Toyota Tsusho, a trading house procuring for Toyota Motor Co., said on Dec. 8 that its local subsidiary will "construct a manufacturing plant for processing rare earth oxides in the State of Orissa in India."
The plant, pursued by the trading house "in order to secure supply sources outside of China", is expected to secure Japan up to 4,000 tons a year of the precious minerals starting 2012.
The deal came after Japanese Prime Minister Naoto Kan and his Indian counterpart Manmohan Singh agreed in October to cooperate on nuclear energy technology and in the development and reuse of rare earth materials.
Rare earth minerals are used in everything from guided missiles to flat screen televisions and cars, and Japan's high-tech industries are the world's largest user. Japan has depended on China for more than 90% of its rare earths supply, making its high-tech industry vulnerable to Beijing's efforts to cut export quotas.
Since 2006, China has cut export quotas on rare earths by 5%-10% a year. Production has also been slashed amid concerns that Chinese supplies could run out in 15 years.
Tokyo also said China suspended shipments of the materials to the island nation over a territorial row earlier this year. Ties between Tokyo and Beijing sharply deteriorated following Japan's September arrest of a Chinese fishing boat captain near a disputed island chain in the East China Sea.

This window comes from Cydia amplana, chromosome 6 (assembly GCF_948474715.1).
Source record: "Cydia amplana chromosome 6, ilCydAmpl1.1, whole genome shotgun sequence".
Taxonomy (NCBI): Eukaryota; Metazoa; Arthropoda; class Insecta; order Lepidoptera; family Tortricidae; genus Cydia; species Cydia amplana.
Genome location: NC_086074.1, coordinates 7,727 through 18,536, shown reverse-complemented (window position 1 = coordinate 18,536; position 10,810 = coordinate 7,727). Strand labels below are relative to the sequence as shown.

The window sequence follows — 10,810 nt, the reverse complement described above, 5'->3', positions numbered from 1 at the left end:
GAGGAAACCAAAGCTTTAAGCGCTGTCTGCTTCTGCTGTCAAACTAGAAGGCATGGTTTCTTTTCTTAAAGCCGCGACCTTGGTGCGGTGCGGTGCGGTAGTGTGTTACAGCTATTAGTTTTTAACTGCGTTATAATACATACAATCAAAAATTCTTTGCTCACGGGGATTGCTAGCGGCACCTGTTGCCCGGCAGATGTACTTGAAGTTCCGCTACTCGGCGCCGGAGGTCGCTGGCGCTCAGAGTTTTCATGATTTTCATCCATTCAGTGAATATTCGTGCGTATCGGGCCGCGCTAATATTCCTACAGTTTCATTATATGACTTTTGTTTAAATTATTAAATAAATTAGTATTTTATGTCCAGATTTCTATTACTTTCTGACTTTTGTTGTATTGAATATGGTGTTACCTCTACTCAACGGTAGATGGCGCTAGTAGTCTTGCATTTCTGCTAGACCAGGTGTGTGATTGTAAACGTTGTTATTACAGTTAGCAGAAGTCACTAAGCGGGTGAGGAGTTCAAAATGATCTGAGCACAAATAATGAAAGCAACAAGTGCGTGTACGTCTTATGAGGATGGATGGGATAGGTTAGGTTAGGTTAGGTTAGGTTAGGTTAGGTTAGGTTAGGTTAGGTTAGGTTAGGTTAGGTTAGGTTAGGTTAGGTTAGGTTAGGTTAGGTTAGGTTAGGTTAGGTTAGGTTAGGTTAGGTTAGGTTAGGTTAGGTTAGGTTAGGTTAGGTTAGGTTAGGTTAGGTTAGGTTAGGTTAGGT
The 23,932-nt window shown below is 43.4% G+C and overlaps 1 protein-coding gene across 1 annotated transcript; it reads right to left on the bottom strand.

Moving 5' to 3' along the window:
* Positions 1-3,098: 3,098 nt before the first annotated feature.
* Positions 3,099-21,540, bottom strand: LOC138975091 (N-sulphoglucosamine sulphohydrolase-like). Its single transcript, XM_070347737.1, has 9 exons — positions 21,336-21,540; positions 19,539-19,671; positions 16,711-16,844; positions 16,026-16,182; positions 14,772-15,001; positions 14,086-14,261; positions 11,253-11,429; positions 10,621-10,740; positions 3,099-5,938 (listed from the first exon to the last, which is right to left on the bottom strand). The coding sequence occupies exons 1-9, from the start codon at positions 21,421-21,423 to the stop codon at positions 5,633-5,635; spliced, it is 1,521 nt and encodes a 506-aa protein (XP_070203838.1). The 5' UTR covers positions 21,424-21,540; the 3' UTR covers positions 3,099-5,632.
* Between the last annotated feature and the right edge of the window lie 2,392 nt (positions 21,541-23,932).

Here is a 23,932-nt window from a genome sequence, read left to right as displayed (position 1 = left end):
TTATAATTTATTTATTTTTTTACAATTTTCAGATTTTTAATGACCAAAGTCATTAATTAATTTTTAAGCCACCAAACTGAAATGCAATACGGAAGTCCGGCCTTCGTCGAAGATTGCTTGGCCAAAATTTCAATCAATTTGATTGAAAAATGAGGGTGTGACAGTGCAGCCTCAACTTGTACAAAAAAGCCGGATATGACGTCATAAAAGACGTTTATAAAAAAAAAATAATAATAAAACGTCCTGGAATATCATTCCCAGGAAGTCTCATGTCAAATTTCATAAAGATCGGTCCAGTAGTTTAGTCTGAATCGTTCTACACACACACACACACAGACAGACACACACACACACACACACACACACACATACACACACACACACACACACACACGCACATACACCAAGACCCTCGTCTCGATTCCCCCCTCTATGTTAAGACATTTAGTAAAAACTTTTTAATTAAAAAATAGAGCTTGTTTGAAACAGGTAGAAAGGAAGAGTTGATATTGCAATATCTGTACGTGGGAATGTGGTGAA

The Toyota Tsusho move follows hot on the heels of a strategic alliance formed between Japanese trading house Sojitz and Australian mining firm Lynas, aiming at a 10-year deal that would supply Japan more than 9,000 tons of rare earths per year.
Officials say this would satisfy more than 30% of Japanese demand if the deal went ahead.
Japan has also reached a deal with Vietnam to share its nuclear energy and infrastructure-building technologies while jointly developing rare earth minerals in the Southeast Asian country.
Copyright Agence France-Presse, 2010